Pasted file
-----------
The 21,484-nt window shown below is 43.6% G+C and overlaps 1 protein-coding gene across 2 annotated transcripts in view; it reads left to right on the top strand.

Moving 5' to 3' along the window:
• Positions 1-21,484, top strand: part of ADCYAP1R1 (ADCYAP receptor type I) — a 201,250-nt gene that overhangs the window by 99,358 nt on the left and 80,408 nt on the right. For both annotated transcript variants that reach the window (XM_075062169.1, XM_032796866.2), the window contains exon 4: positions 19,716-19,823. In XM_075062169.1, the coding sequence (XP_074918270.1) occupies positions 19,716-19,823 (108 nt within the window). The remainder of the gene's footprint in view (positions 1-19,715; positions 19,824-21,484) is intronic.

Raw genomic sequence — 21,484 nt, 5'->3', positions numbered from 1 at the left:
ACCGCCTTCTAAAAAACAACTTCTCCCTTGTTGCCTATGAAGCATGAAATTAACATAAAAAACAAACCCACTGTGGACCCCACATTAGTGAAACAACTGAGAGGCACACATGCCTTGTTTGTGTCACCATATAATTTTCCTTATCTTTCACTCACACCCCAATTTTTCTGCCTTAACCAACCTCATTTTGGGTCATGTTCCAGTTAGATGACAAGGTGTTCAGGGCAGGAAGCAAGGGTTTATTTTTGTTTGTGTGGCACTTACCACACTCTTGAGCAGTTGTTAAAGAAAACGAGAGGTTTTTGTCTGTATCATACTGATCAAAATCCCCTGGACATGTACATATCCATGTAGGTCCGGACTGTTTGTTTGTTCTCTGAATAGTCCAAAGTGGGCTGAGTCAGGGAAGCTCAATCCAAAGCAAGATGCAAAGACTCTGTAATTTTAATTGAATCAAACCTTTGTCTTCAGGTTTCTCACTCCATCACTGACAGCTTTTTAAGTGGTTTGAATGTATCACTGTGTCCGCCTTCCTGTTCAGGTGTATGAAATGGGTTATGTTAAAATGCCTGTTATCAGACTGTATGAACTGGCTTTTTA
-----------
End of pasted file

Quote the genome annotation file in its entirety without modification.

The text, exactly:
The 21,484-nt window shown below is 43.6% G+C and overlaps 1 protein-coding gene across 2 annotated transcripts in view; it reads left to right on the top strand.

Moving 5' to 3' along the window:
• Positions 1-21,484, top strand: part of ADCYAP1R1 (ADCYAP receptor type I) — a 201,250-nt gene that overhangs the window by 99,358 nt on the left and 80,408 nt on the right. For both annotated transcript variants that reach the window (XM_075062169.1, XM_032796866.2), the window contains exon 4: positions 19,716-19,823. In XM_075062169.1, the coding sequence (XP_074918270.1) occupies positions 19,716-19,823 (108 nt within the window). The remainder of the gene's footprint in view (positions 1-19,715; positions 19,824-21,484) is intronic.

Raw genomic sequence — 21,484 nt, 5'->3', positions numbered from 1 at the left:
ACCGCCTTCTAAAAAACAACTTCTCCCTTGTTGCCTATGAAGCATGAAATTAACATAAAAAACAAACCCACTGTGGACCCCACATTAGTGAAACAACTGAGAGGCACACATGCCTTGTTTGTGTCACCATATAATTTTCCTTATCTTTCACTCACACCCCAATTTTTCTGCCTTAACCAACCTCATTTTGGGTCATGTTCCAGTTAGATGACAAGGTGTTCAGGGCAGGAAGCAAGGGTTTATTTTTGTTTGTGTGGCACTTACCACACTCTTGAGCAGTTGTTAAAGAAAACGAGAGGTTTTTGTCTGTATCATACTGATCAAAATCCCCTGGACATGTACATATCCATGTAGGTCCGGACTGTTTGTTTGTTCTCTGAATAGTCCAAAGTGGGCTGAGTCAGGGAAGCTCAATCCAAAGCAAGATGCAAAGACTCTGTAATTTTAATTGAATCAAACCTTTGTCTTCAGGTTTCTCACTCCATCACTGACAGCTTTTTAAGTGGTTTGAATGTATCACTGTGTCCGCCTTCCTGTTCAGGTGTATGAAATGGGTTATGTTAAAATGCCTGTTATCAGACTGTATGAACTGGCTTTTTA